To this point, it is the view of most governments and it is the view of most international organizations that those conditions have not been met and that we're not yet at a point where people can say that it is the time to begin the process of repatriation. The repatriation issue is not about buildings or infrastructure. It's about what the actual human conditions are and what the human relations between people are that would allow for people to actually return without threats to their lives, threats to their security, and threats to their health. Right now, those conditions don't apply and don't exist. There's still very limited international humanitarian access in the north, and this remains a critical issue.
On the subject of impunity and accountability, the report lays out a number of things that need to happen. I think it's encouraging that there is a growing recognition in a number of countries about the severity of the potential crimes against humanity that need to be dealt with and about where we need to deal with the consequences of the situation. I think there are continuing efforts at the United Nations Human Rights Council of which a fact-finding mission is coming to conclusions that are similar to those of many others who've been gathering information. I think in June we'll hear from the Human Rights Council on the fact-finding mission, and we'll hear a final report in September.
I've had the opportunity to speak with members of the committee. I've had a good opportunity to discuss these issues in The Hague. I've had an opportunity to meet with experts on human rights violations and international law. I will continue to urge the Canadian government to lead in this direction and I hope very much this is a recommendation that the government will take up.
Finally, my recommendation focuses on the need for countries to work together. I know that Minister Freeland raised this issue at the G7 as well as at the Commonwealth. I know the Prime Minister had a meeting with the Prime Minister of Bangladesh and raised issues around humanitarian access to the camps in Bangladesh and some of the bureaucratic and regulatory problems we're having in getting people into the camps as doctors, nurses, engineers, and other people who need to do their work.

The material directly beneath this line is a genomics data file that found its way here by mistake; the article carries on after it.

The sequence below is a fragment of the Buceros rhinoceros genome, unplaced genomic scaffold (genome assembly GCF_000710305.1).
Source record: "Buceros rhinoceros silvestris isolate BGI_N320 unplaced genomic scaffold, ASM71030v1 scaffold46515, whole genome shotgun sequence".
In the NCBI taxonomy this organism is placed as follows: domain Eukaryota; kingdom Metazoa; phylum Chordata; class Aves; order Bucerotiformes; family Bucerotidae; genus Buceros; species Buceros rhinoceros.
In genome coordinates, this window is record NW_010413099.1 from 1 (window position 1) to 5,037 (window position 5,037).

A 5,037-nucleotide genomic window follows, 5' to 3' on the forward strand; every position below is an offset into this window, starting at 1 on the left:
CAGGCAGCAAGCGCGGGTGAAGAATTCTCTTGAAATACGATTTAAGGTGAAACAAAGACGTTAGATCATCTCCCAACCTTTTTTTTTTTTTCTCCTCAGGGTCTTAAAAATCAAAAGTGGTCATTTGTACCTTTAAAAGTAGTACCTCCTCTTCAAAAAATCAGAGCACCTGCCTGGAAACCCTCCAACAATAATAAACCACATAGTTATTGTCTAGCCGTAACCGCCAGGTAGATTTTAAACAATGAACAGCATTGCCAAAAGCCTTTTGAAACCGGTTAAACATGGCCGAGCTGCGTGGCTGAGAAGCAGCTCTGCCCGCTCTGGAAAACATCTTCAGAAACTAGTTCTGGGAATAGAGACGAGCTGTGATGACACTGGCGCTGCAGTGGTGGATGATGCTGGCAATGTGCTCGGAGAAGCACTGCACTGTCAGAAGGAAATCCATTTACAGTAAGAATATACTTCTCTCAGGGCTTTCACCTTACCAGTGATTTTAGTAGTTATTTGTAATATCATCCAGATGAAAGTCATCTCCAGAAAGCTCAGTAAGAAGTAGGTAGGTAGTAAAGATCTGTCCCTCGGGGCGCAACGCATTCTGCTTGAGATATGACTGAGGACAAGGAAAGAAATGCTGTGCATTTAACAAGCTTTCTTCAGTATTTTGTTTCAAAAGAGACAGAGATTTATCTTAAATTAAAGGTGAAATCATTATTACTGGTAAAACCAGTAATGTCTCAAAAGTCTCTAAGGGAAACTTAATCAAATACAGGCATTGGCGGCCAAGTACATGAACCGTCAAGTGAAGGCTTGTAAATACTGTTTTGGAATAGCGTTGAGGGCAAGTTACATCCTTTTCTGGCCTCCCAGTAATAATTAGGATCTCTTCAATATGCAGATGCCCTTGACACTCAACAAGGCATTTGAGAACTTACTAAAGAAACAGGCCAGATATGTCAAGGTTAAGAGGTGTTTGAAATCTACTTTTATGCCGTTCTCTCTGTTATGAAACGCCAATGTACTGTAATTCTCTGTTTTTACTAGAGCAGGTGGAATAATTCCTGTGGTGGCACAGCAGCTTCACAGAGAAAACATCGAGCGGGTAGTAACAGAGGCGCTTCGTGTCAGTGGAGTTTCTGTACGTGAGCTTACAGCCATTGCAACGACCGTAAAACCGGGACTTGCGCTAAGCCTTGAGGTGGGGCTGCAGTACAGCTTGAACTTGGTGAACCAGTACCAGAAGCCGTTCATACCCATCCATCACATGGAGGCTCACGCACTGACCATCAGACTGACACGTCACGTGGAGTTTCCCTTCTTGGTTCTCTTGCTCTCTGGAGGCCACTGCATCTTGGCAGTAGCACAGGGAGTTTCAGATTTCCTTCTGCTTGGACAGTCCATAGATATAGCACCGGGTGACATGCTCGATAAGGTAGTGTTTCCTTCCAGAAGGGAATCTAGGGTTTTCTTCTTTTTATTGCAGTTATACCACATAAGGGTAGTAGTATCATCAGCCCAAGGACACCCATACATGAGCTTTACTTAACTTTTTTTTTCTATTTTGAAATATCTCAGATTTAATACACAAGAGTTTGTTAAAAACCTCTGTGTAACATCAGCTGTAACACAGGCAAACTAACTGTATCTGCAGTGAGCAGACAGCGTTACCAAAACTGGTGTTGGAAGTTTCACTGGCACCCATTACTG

That seems to most of us to be an issue we will have to continue to raise. I know that Minister Freeland and I will be raising these issues when we visit Bangladesh at the end of next week.
I've encouraged the government, as much as possible, to work effectively, together with Parliament and with all departments. It's a constant refrain of mine, based on my experience in government, that getting government departments to work together is essential and not always easy. There are occasionally turf wars and people are not necessarily fully aware of what others are doing, so there really has to be a constant effort to pull things together.
I hope the government will respond positively to the suggestion that there should be a regular report to Parliament and that this is something that needs to be documented and reported on.
I want to say something about the world refugee issue. I think it's important for us, in addition to a number of other contexts in which we have to put this current conflict, to be aware that there are tens of millions of people in refugee camps; that we are experiencing the greatest refugee crisis we've seen in the world since the end of the Second World War; and that the current system is clearly broken in terms of how these camps are being funded, how we're providing for them, the obligation of host countries, and the obligation of other member states to increase the level of funding so that we deal with the extent of the crisis.
On the question of resettlement, I'm always interested in what the response to a report is and I was interested to see that the response of a number of media outlets to my report was to focus on the question of whether we should be resettling the Rohingya refugees in Canada. My recommendation to the government was that of course we should be talking to other countries and talking to ourselves about how this can be done. We regularly take in refugees; we as a country have a refugee policy, and I think it's only natural that we would consider the Rohingya refugees among others whom we would want to admit to the country.
I was frankly troubled by the response from many people on Twitter and on Facebook to that one particular recommendation. I believe the vast majority of Canadians are very generous and understand that we are going to continue to have to be generous if we're going to make a difference.
I've been very pleased and gratified by the response of the Rohingya community in Canada to my report. I've had an opportunity to meet with a number of members of that community in the last several months. It's been a very important part of my experience, and I really appreciate the opportunity.
Finally, Mr. Chairman, I hope there have been some discussions among the parties about a guest I brought to the committee.
Mr. Tun Khin is a leading Rohingya activist who has been living in England for the last several years. He has met with the British Parliament and with political leaders in Congress and in Europe as well. When he got in touch with me and said he'd like to talk to me about my report, I said, “Well, I'm going to be in Ottawa on this day, so if you want to come with me to meet with the members of the committee, you're more than welcome to come.”
I would hope that at the end of my comments he might have an opportunity to say a few words. I don't want to eat into anybody's time—I realize the sensitivity of these things, having been in this place for a while—but I look forward to discussing further with Mr. Khin. I know he would welcome the opportunity to say a few words as we get closer to two o'clock.